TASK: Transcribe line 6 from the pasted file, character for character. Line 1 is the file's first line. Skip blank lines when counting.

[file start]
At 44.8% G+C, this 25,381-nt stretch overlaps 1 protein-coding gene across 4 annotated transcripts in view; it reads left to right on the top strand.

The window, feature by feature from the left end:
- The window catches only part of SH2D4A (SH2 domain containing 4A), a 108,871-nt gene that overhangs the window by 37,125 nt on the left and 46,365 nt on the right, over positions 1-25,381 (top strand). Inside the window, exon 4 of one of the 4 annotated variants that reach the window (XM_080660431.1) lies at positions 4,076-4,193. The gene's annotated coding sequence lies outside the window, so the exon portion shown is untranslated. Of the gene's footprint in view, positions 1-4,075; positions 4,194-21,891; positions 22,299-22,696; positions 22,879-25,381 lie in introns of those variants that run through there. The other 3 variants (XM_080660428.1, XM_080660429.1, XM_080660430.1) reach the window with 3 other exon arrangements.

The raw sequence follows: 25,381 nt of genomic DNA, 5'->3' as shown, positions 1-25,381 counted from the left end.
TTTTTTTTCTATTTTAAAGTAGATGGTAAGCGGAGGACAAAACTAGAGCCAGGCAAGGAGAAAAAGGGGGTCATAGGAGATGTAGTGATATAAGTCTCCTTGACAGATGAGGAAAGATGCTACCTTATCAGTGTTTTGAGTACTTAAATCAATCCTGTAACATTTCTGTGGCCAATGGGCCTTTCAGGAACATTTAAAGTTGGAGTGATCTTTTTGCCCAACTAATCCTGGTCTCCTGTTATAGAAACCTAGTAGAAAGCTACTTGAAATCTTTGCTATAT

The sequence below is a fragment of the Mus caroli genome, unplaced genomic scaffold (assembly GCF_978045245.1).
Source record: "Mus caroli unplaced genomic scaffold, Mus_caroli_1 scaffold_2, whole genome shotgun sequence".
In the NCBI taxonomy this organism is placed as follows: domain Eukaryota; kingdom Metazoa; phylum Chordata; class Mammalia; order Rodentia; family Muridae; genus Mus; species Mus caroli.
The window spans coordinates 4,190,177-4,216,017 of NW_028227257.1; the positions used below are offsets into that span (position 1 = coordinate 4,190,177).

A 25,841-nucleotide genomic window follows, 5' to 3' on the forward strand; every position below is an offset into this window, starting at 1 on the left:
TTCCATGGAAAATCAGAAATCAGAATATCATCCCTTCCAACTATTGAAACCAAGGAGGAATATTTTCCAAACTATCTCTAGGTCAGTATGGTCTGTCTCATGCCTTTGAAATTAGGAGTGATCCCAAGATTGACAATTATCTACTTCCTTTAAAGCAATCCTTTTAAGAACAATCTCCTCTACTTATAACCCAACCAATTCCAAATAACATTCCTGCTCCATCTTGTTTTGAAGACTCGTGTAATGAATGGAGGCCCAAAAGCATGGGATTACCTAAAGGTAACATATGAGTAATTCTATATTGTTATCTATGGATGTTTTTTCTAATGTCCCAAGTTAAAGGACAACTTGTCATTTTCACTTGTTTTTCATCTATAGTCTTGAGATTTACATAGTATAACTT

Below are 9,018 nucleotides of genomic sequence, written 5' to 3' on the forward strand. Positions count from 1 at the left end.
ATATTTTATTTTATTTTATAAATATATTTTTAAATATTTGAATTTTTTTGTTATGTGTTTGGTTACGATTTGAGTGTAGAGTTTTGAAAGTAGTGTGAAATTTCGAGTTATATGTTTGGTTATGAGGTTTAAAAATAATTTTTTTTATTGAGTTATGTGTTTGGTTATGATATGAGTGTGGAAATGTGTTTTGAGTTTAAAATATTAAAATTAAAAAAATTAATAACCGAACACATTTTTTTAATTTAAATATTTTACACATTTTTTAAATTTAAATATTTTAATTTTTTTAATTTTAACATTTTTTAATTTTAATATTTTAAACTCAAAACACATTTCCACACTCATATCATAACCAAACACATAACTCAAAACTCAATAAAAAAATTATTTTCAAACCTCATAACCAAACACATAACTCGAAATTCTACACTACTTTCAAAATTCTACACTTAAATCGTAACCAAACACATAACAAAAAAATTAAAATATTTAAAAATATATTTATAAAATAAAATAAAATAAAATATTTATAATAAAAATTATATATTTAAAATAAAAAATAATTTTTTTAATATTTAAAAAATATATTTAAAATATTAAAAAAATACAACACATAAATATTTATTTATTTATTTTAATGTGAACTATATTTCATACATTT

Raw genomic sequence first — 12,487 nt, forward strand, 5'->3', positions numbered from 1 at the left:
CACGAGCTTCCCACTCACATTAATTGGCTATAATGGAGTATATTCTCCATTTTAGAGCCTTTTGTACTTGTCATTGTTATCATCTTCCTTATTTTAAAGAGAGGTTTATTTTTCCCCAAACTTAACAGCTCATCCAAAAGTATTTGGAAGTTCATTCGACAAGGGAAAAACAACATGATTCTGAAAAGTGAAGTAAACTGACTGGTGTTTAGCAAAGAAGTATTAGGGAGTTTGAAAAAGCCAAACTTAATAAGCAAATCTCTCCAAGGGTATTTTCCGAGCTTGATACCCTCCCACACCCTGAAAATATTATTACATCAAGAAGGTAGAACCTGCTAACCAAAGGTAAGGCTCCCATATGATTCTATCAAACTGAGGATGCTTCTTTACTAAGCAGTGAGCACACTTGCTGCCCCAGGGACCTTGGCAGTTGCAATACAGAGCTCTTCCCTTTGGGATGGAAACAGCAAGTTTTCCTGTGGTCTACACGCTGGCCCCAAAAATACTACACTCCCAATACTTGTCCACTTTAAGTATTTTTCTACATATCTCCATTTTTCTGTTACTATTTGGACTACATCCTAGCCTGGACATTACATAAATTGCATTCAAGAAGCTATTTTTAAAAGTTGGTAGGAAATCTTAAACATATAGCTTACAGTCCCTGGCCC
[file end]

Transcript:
The sequence below is a fragment of the Mus caroli genome, unplaced genomic scaffold (assembly GCF_978045245.1).